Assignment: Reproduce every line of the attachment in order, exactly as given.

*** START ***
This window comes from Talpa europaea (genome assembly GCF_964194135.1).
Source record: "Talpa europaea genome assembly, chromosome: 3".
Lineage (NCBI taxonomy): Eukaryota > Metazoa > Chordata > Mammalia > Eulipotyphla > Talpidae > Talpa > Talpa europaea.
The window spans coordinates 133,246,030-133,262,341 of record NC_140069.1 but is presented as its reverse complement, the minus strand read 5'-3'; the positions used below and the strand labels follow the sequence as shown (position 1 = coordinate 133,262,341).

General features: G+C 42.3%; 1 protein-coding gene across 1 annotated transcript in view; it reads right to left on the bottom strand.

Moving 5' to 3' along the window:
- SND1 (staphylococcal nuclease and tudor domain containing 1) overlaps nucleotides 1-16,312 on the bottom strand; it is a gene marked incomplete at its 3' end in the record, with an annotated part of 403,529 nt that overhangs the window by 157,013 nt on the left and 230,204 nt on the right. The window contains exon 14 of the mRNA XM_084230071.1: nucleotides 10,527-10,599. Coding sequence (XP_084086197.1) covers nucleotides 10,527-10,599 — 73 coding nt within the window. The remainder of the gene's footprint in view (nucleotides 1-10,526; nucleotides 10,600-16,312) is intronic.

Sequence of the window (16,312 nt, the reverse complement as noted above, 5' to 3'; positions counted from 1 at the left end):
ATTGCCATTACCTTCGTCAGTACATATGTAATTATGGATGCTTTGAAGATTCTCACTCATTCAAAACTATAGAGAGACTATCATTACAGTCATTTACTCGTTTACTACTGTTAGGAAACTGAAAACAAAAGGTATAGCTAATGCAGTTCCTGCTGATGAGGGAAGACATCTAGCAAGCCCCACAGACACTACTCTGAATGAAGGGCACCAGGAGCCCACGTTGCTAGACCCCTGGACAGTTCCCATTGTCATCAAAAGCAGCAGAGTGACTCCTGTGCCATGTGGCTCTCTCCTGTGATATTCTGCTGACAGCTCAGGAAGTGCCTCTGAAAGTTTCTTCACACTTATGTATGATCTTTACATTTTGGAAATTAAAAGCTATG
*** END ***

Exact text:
This window comes from Talpa europaea (genome assembly GCF_964194135.1).
Source record: "Talpa europaea genome assembly, chromosome: 3".
Lineage (NCBI taxonomy): Eukaryota > Metazoa > Chordata > Mammalia > Eulipotyphla > Talpidae > Talpa > Talpa europaea.
The window spans coordinates 133,246,030-133,262,341 of record NC_140069.1 but is presented as its reverse complement, the minus strand read 5'-3'; the positions used below and the strand labels follow the sequence as shown (position 1 = coordinate 133,262,341).

General features: G+C 42.3%; 1 protein-coding gene across 1 annotated transcript in view; it reads right to left on the bottom strand.

Moving 5' to 3' along the window:
- SND1 (staphylococcal nuclease and tudor domain containing 1) overlaps nucleotides 1-16,312 on the bottom strand; it is a gene marked incomplete at its 3' end in the record, with an annotated part of 403,529 nt that overhangs the window by 157,013 nt on the left and 230,204 nt on the right. The window contains exon 14 of the mRNA XM_084230071.1: nucleotides 10,527-10,599. Coding sequence (XP_084086197.1) covers nucleotides 10,527-10,599 — 73 coding nt within the window. The remainder of the gene's footprint in view (nucleotides 1-10,526; nucleotides 10,600-16,312) is intronic.

Sequence of the window (16,312 nt, the reverse complement as noted above, 5' to 3'; positions counted from 1 at the left end):
ATTGCCATTACCTTCGTCAGTACATATGTAATTATGGATGCTTTGAAGATTCTCACTCATTCAAAACTATAGAGAGACTATCATTACAGTCATTTACTCGTTTACTACTGTTAGGAAACTGAAAACAAAAGGTATAGCTAATGCAGTTCCTGCTGATGAGGGAAGACATCTAGCAAGCCCCACAGACACTACTCTGAATGAAGGGCACCAGGAGCCCACGTTGCTAGACCCCTGGACAGTTCCCATTGTCATCAAAAGCAGCAGAGTGACTCCTGTGCCATGTGGCTCTCTCCTGTGATATTCTGCTGACAGCTCAGGAAGTGCCTCTGAAAGTTTCTTCACACTTATGTATGATCTTTACATTTTGGAAATTAAAAGCTATG